CITY OF WOLVERHAMPTON COLLEGE LAUNCHES JOURNALISTS’ CAREERS 
OR

COLLEGE LAUNCHES BBC JOURNALISTS’ FUTURE CAREERS 

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15th September 2020

cohort of new BBC journalists are hitting the airwaves after completing their professional qualifications with City of Wolverhampton College. 

 The group of six, from across the UK, have completed the BBC Academy digital apprenticeship scheme which enabled them to combine working for the broadcasting giant with studying for the NCTJ Level 3 diploma in journalism at the college. 

 The college has been delivering the scheme since 2015 and, to date, has trained over 100 apprentices on the challenging 18-month programme giving them skills and knowledge to take on junior journalism roles at the BBC. 

During the training the apprentices worked alongside BBC news teams on work placementslearning how to create and deliver quality news content for multiple platforms, as well as studying the theory of journalism at college, including media law, public affairs, broadcast for TV and radio, journalism ethics and video journalism. 

In order to complete the programme, the apprentices had to complete a final assessment comprising a work-related project to demonstrate they had gained the relevant journalism skills and an understanding of the application of the skills and practices acquired on and off the job, a rationale of why they had chosen the topic, a statement of any legal, ethical or regulatory issues and reflective review of their learning 

Michael Dixon, head of faculty for technology, creative and academic studies at the college, said: “The digital journalism end point assessment is a real challenge – it is a culmination of over a year’s work and pulls together all the skills and knowledge the apprentices have learnt.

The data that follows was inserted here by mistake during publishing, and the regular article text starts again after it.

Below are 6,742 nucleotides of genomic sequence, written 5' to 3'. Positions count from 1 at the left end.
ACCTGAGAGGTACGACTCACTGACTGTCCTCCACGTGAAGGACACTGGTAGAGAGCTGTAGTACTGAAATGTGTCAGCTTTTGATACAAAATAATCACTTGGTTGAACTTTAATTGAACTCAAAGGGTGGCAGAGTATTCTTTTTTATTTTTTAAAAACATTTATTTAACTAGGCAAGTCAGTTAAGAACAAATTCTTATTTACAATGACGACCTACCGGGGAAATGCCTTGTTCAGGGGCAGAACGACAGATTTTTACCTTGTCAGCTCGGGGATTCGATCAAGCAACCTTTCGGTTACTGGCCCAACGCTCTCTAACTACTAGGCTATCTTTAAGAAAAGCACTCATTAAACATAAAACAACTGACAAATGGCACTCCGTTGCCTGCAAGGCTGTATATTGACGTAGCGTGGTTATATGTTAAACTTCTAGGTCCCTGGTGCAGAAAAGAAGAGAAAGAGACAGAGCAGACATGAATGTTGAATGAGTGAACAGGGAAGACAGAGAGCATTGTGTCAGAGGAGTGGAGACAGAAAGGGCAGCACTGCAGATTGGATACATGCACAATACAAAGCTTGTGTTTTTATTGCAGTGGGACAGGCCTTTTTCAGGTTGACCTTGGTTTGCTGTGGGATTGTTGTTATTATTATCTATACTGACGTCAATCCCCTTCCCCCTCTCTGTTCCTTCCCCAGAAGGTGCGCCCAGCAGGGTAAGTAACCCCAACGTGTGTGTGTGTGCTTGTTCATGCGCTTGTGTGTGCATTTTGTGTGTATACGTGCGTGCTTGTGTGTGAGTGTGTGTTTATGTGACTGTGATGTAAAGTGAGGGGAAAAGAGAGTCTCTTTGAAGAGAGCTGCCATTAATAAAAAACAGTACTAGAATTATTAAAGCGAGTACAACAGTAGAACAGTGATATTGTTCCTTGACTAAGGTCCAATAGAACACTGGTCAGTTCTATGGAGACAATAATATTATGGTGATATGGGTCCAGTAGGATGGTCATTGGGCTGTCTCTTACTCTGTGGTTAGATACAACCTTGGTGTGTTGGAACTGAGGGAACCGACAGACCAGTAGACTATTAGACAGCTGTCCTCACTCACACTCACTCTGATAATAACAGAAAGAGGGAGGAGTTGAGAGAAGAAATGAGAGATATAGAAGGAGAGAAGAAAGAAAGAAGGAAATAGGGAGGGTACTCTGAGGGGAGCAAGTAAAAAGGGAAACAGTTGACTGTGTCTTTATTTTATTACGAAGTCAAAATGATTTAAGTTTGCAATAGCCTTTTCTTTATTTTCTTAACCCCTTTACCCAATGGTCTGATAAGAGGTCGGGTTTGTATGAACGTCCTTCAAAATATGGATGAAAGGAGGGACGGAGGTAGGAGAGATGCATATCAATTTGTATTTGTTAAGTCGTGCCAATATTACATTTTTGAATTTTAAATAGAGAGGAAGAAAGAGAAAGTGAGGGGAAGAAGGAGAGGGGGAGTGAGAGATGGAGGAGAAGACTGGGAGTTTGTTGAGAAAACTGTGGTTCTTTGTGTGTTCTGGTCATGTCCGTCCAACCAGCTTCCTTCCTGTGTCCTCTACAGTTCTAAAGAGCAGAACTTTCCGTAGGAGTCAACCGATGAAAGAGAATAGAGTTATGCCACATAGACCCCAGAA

“It isn’t easy and I would like to congratulate them for their hard work and positivity and wish them every success as they embark on their future careers in journalism.” 

Elena Bailey, who completed the apprenticeship and is now based with Political Newsgathering and BBC Radio Essex, said: “I’m delighted that I have successfully passed my end point assessment especially in the current climate and with all the uncertainties I’m so glad I’ve now completed my NCTJ.  

“The ongoing support from both the college and my line managers especially has been superb throughout and I couldn’t have done it without them.” 

The NCTJ diploma in journalism is the industry-recognised qualification and the college has been named as the leading further education provider of the programme for nine years in a row.  

The college – which was named as Training Provider of the Year for its creative arts courses at the Creative and Cultural Skills Awards 2019 – is currently recruiting for the NCTJ course starting later this month – get details here 

 

 

BBC digital apprenticeships